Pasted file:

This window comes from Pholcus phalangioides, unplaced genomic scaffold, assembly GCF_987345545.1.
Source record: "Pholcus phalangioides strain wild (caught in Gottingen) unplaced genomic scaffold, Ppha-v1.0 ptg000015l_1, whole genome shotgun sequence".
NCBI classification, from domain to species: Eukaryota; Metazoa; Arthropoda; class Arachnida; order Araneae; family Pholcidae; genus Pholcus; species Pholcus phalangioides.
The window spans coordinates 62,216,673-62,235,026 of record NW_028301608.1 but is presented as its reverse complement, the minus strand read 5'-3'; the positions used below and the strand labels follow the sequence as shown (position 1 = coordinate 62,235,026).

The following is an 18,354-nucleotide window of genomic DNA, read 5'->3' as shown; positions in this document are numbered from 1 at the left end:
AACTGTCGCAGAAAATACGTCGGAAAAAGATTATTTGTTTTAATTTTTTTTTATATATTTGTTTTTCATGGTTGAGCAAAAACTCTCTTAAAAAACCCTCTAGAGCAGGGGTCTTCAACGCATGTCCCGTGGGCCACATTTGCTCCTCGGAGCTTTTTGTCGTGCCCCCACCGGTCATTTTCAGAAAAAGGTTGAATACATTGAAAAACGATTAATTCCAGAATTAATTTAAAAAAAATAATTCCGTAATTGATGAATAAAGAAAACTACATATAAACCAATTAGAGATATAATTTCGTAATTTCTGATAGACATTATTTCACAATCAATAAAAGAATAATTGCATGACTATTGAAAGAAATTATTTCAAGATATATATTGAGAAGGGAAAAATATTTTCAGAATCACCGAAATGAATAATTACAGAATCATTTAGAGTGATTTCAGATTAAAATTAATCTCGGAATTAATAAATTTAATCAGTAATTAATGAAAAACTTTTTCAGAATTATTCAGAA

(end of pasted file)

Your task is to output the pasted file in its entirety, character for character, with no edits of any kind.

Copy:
This window comes from Pholcus phalangioides, unplaced genomic scaffold, assembly GCF_987345545.1.
Source record: "Pholcus phalangioides strain wild (caught in Gottingen) unplaced genomic scaffold, Ppha-v1.0 ptg000015l_1, whole genome shotgun sequence".
NCBI classification, from domain to species: Eukaryota; Metazoa; Arthropoda; class Arachnida; order Araneae; family Pholcidae; genus Pholcus; species Pholcus phalangioides.
The window spans coordinates 62,216,673-62,235,026 of record NW_028301608.1 but is presented as its reverse complement, the minus strand read 5'-3'; the positions used below and the strand labels follow the sequence as shown (position 1 = coordinate 62,235,026).

The following is an 18,354-nucleotide window of genomic DNA, read 5'->3' as shown; positions in this document are numbered from 1 at the left end:
AACTGTCGCAGAAAATACGTCGGAAAAAGATTATTTGTTTTAATTTTTTTTTATATATTTGTTTTTCATGGTTGAGCAAAAACTCTCTTAAAAAACCCTCTAGAGCAGGGGTCTTCAACGCATGTCCCGTGGGCCACATTTGCTCCTCGGAGCTTTTTGTCGTGCCCCCACCGGTCATTTTCAGAAAAAGGTTGAATACATTGAAAAACGATTAATTCCAGAATTAATTTAAAAAAAATAATTCCGTAATTGATGAATAAAGAAAACTACATATAAACCAATTAGAGATATAATTTCGTAATTTCTGATAGACATTATTTCACAATCAATAAAAGAATAATTGCATGACTATTGAAAGAAATTATTTCAAGATATATATTGAGAAGGGAAAAATATTTTCAGAATCACCGAAATGAATAATTACAGAATCATTTAGAGTGATTTCAGATTAAAATTAATCTCGGAATTAATAAATTTAATCAGTAATTAATGAAAAACTTTTTCAGAATTATTCAGAA